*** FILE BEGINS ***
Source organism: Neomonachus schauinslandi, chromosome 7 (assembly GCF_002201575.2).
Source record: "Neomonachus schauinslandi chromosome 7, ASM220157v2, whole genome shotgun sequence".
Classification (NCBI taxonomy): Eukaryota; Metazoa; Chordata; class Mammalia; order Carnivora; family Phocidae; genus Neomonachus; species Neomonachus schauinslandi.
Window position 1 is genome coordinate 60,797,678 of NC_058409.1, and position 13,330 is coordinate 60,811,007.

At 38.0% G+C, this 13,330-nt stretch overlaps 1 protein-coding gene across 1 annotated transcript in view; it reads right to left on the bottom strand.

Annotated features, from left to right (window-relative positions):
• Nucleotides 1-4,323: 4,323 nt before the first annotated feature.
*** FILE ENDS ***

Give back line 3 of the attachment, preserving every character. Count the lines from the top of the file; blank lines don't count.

Classification (NCBI taxonomy): Eukaryota; Metazoa; Chordata; class Mammalia; order Carnivora; family Phocidae; genus Neomonachus; species Neomonachus schauinslandi.